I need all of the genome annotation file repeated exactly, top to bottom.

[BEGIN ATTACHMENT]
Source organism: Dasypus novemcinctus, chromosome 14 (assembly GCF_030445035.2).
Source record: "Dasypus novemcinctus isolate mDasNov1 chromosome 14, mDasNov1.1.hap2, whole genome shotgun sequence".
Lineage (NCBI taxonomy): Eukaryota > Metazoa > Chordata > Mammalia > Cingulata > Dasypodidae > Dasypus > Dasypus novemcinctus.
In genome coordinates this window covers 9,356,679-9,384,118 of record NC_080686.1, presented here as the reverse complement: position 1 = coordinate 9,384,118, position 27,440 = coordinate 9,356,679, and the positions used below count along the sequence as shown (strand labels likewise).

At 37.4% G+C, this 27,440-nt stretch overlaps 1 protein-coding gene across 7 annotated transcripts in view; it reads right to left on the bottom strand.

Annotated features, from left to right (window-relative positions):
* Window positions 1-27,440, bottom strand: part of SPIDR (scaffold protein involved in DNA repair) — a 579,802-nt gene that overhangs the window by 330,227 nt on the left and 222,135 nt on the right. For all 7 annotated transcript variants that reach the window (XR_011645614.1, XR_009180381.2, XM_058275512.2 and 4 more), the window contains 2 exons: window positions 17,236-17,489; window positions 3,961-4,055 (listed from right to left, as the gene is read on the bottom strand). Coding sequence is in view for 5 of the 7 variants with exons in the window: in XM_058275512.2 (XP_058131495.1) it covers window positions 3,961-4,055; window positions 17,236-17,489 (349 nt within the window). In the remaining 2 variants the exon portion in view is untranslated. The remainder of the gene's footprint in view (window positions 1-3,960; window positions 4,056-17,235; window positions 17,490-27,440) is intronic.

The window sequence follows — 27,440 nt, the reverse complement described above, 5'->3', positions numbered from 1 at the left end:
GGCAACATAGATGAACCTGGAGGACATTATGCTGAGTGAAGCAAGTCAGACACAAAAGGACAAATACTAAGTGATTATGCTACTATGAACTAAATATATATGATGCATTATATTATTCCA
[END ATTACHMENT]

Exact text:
Source organism: Dasypus novemcinctus, chromosome 14 (assembly GCF_030445035.2).
Source record: "Dasypus novemcinctus isolate mDasNov1 chromosome 14, mDasNov1.1.hap2, whole genome shotgun sequence".
Lineage (NCBI taxonomy): Eukaryota > Metazoa > Chordata > Mammalia > Cingulata > Dasypodidae > Dasypus > Dasypus novemcinctus.
In genome coordinates this window covers 9,356,679-9,384,118 of record NC_080686.1, presented here as the reverse complement: position 1 = coordinate 9,384,118, position 27,440 = coordinate 9,356,679, and the positions used below count along the sequence as shown (strand labels likewise).

At 37.4% G+C, this 27,440-nt stretch overlaps 1 protein-coding gene across 7 annotated transcripts in view; it reads right to left on the bottom strand.

Annotated features, from left to right (window-relative positions):
* Window positions 1-27,440, bottom strand: part of SPIDR (scaffold protein involved in DNA repair) — a 579,802-nt gene that overhangs the window by 330,227 nt on the left and 222,135 nt on the right. For all 7 annotated transcript variants that reach the window (XR_011645614.1, XR_009180381.2, XM_058275512.2 and 4 more), the window contains 2 exons: window positions 17,236-17,489; window positions 3,961-4,055 (listed from right to left, as the gene is read on the bottom strand). Coding sequence is in view for 5 of the 7 variants with exons in the window: in XM_058275512.2 (XP_058131495.1) it covers window positions 3,961-4,055; window positions 17,236-17,489 (349 nt within the window). In the remaining 2 variants the exon portion in view is untranslated. The remainder of the gene's footprint in view (window positions 1-3,960; window positions 4,056-17,235; window positions 17,490-27,440) is intronic.

The window sequence follows — 27,440 nt, the reverse complement described above, 5'->3', positions numbered from 1 at the left end:
GGCAACATAGATGAACCTGGAGGACATTATGCTGAGTGAAGCAAGTCAGACACAAAAGGACAAATACTAAGTGATTATGCTACTATGAACTAAATATATATGATGCATTATATTATTCCA